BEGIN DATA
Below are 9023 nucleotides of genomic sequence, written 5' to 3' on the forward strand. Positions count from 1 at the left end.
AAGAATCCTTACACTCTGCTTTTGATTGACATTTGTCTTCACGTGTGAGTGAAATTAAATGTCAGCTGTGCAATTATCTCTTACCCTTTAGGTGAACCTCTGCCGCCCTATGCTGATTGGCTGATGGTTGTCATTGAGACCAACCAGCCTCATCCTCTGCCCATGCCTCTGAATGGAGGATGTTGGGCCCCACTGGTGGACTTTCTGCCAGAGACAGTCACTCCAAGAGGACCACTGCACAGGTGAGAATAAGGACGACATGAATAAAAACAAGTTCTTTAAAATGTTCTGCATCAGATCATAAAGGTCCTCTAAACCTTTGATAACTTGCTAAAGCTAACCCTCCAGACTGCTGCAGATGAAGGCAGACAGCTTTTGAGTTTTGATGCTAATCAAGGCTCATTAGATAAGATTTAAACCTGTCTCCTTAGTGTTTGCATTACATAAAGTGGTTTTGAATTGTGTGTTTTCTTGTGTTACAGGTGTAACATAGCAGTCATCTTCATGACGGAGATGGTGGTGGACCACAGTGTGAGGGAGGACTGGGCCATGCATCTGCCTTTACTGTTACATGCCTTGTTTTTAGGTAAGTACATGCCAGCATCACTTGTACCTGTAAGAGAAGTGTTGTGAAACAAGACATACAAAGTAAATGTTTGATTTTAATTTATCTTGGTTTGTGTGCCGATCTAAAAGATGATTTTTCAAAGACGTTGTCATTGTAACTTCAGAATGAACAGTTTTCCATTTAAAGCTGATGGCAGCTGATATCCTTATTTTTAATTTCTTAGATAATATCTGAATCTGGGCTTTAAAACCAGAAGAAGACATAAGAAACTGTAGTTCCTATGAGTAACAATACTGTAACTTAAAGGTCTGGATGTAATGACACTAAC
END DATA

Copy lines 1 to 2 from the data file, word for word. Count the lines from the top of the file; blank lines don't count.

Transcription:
Below are 9023 nucleotides of genomic sequence, written 5' to 3' on the forward strand. Positions count from 1 at the left end.
AAGAATCCTTACACTCTGCTTTTGATTGACATTTGTCTTCACGTGTGAGTGAAATTAAATGTCAGCTGTGCAATTATCTCTTACCCTTTAGGTGAACCTCTGCCGCCCTATGCTGATTGGCTGATGGTTGTCATTGAGACCAACCAGCCTCATCCTCTGCCCATGCCTCTGAATGGAGGATGTTGGGCCCCACTGGTGGACTTTCTGCCAGAGACAGTCACTCCAAGAGGACCACTGCACAGGTGAGAATAAGGACGACATGAATAAAAACAAGTTCTTTAAAATGTTCTGCATCAGATCATAAAGGTCCTCTAAACCTTTGATAACTTGCTAAAGCTAACCCTCCAGACTGCTGCAGATGAAGGCAGACAGCTTTTGAGTTTTGATGCTAATCAAGGCTCATTAGATAAGATTTAAACCTGTCTCCTTAGTGTTTGCATTACATAAAGTGGTTTTGAATTGTGTGTTTTCTTGTGTTACAGGTGTAACATAGCAGTCATCTTCATGACGGAGATGGTGGTGGACCACAGTGTGAGGGAGGACTGGGCCATGCATCTGCCTTTACTGTTACATGCCTTGTTTTTAGGTAAGTACATGCCAGCATCACTTGTACCTGTAAGAGAAGTGTTGTGAAACAAGACATACAAAGTAAATGTTTGATTTTAATTTATCTTGGTTTGTGTGCCGATCTAAAAGATGATTTTTCAAAGACGTTGTCATTGTAACTTCAGAATGAACAGTTTTCCATTTAAAGCTGATGGCAGCTGATATCCTTATTTTTAATTTCTTAGATAATATCTGAATCTGGGCTTTAAAACCAGAAGAAGACATAAGAAACTGTAGTTCCTATGAGTAACAATACTGTAACTTAAAGGTCTGGATGTAATGACACTAAC